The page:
Studies In Folk-song And Popular Poetry

An Extensive Investigation Into The Sources And Inspiration Of National Folk Song

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294                HUNGARIAN FOLK-SONGS.
" In the great court of thy small dwelling,
My dear rose, what doest thou ? " " I gather flowers ; my heart I 'm telling
My garlanded hair will attest my vow."
" Cook not your fowls, nor trim your dresses, Put no flowers in your hair. My dear rose pale, for your raven tresses A branch of willow you may find and wear."
The fatal fight is done and over,
Three came back to tell the tale. On the bloody field there lies thy lover,
And his winding sheet is his broken mail.
" Oh, cruel bird, I '11 curse your singing, Fatal voice that tears my breast. My mother the shroud will soon be bringing, And in white grave clothes I '11 be drest."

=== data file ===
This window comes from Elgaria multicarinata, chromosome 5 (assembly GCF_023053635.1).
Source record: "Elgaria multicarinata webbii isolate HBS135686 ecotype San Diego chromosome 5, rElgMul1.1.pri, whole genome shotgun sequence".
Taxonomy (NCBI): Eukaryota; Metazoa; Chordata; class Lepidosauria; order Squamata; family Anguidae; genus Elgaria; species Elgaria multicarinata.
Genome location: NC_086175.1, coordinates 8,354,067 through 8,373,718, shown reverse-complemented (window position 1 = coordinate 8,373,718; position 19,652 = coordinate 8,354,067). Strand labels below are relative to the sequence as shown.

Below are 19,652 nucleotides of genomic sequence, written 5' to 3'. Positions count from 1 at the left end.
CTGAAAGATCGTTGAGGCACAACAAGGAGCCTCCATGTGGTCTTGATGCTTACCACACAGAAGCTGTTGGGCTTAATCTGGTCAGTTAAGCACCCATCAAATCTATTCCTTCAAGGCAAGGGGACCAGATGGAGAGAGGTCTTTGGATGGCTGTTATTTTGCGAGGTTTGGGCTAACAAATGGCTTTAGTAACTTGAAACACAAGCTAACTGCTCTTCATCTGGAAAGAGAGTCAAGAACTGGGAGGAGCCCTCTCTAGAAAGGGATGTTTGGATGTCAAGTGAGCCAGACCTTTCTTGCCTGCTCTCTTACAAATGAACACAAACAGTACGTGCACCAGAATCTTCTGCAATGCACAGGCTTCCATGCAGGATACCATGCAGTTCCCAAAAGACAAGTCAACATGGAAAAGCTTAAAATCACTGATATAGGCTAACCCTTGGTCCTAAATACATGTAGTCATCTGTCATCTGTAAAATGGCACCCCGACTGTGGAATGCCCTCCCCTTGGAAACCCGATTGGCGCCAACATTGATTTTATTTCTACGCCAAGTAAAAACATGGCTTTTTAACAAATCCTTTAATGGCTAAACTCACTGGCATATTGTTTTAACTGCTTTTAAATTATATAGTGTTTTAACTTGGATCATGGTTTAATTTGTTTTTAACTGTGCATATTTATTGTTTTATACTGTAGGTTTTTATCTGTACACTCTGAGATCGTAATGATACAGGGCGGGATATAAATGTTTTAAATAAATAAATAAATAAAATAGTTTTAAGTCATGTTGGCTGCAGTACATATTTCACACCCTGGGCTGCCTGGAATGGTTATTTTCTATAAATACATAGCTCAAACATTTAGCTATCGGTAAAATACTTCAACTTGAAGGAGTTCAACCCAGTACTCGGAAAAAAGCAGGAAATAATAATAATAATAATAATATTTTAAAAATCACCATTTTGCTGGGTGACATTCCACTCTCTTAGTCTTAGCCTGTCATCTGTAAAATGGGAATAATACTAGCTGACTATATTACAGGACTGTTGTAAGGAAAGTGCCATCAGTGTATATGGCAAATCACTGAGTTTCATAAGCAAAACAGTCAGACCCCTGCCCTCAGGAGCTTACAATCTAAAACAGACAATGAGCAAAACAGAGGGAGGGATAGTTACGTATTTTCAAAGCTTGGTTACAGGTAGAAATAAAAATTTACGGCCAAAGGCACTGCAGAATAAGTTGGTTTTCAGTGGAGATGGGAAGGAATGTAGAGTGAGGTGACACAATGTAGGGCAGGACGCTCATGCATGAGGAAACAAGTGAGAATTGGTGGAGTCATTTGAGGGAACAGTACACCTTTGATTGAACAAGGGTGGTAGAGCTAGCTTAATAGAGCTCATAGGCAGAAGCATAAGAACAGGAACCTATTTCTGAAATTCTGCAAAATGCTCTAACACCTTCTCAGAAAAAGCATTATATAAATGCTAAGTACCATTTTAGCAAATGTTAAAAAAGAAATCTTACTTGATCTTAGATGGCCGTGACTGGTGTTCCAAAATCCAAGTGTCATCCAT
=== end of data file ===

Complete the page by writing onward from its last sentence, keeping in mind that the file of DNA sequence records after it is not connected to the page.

POISONED JANOS.
" Whence comest thou with knitted brows, My heart, my soul, my little son ? " " I come from my love's sister's house, Dear lady mother. Oh, my heart aches so, Make ready my bed."
" What has she given you to eat,
My heart, my soul, my little son ? " " She gave me a crab with four feet,1
1 The crab with four feet is the conventional poisonous food in Hungarian folk-lore, as the toad is in English and the spotted frog in French.
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E-Book - An Annotated Compendium of Old Time American Songs by James Alverson III